Well, we're all fans of the band for starters, and speaking for myself, at least, I remember the unique place they had in the music scene back in the late 80s and early 90s. We're also all good friends with Maureen and have always loved the idea of her getting the band back together after all they've gone through. So, once Maureen reconnected with Kat, it was a no-brainer for us to try to facilitate them getting back together. And I'm pretty much dying to see them play together.

Me too! What are the plans so far? A new album? Videos? a tour?

Our plan to all get together in May fell apart so we're rescheduling for this summer some time, so we are in the very early stages of the reunion. So early that it hasn't even happened yet. So all that is very much an open question, but I think everyone is eager to move this along quickly as soon as the stars align. So we'll start with the band playing together, and I expect that will lead to a new song or two at least. Certainly some live shows. It'll be a lot easier to figure it all out when we're all in one room. Six-way conference calls are horrible things.

What is the next big step? Studio time?

Kat and Maureen have been relearning their old songs together some, but Lori is still in Austin, so the next step is getting them just playing together. They'll probably meet up for about a week to practice in Chris' barn. After that probably a show or two on the quiet, and we'll go from there.

Alligator encounter causes man taking selfie to crash bicycle

Killian, Louisiana. (via Arbroath)

TwentyWonder is a carnival of the mind: 6/28/14 in Los Angeles

20TwentyWonder was forged from the explosive alchemy of the Hodgson Brothers’ (Jim Hodgson-Artist, Joel Hodgson MST 3000) early Superball gatherings which began in 1996. SuperBall was the grand shapeshifting expo of art, music, dance, food, comedy, and humanity that would become a template for modern gatherings like TEDx, Mindshare, Everything Is, and even mashups of music and comedy like Festival Supreme. It was a party that began in the backyard of a rented house in Burbank and became an annual event, a Super-Party, a highly-anticipated creative collaboration that drew gifted, industrious people from all over Los Angeles and far beyond. Five years ago, when Jim Hodgson became the director of DSALA (Down Syndrome Association of Los Angeles), SuperBall was re-invented, reimagined, and reborn as TwentyWonder. TwentyWonder’s mission is to celebrate the amazing things that happen when people and ideas from many different cultures and disciplines converge.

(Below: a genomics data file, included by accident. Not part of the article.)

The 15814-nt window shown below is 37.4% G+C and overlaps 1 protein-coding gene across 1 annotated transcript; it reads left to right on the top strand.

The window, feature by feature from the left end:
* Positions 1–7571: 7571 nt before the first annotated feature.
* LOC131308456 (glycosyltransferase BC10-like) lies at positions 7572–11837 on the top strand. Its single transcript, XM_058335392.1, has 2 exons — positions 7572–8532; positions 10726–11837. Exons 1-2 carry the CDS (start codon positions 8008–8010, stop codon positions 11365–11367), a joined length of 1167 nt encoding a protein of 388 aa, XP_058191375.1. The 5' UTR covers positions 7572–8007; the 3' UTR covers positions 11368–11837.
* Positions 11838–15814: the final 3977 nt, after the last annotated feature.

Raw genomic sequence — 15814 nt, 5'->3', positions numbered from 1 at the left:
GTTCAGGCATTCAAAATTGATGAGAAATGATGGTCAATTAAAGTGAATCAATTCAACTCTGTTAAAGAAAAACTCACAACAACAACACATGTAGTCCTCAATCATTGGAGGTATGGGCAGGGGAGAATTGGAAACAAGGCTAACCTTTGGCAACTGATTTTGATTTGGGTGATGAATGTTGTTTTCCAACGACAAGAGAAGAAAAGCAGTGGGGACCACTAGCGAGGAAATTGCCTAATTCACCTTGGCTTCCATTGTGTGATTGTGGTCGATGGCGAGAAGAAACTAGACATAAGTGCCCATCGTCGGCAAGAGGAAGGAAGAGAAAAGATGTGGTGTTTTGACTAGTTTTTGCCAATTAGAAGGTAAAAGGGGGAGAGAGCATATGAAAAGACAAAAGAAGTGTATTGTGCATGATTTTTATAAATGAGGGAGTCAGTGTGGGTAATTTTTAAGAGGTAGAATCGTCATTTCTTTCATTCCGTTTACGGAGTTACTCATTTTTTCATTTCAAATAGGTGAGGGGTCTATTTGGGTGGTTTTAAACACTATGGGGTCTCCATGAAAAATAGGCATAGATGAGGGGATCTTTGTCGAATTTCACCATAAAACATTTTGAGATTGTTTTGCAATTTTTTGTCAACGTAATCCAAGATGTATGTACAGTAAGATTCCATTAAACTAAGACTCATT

There are plenty of ways to contribute to the cause at this amazing event. Boing Boing friend Tim Biskup and Ego Killers are drawing caricatures of TwentyWonder guests throughout the night. $20 for a "mean" portrait and $40 for a "sweet" portrait. And with a nod to Willy Wonka, you can buy chocolate TwentyWonder Bars with golden tickets hidden inside. Prizes include tickets to Mexican Masked wrestling or Nine Inch Nails at the Hollywood Bowl. Also: On the website is an opportunity to donate to the Ambassadors Fund which makes it possible with people with Down Syndrome to attend TwentyWonder who would not be able to attend otherwise.

To get an idea of what this about, go to the TwentyWonder website. All of the proceeds from the evening will benefit Down Syndrome Association of Los Angeles (DSALA).


Rainy Day Psychedelia: Seattle’s 1960s Poster Scene About to Get Its Day in the Sun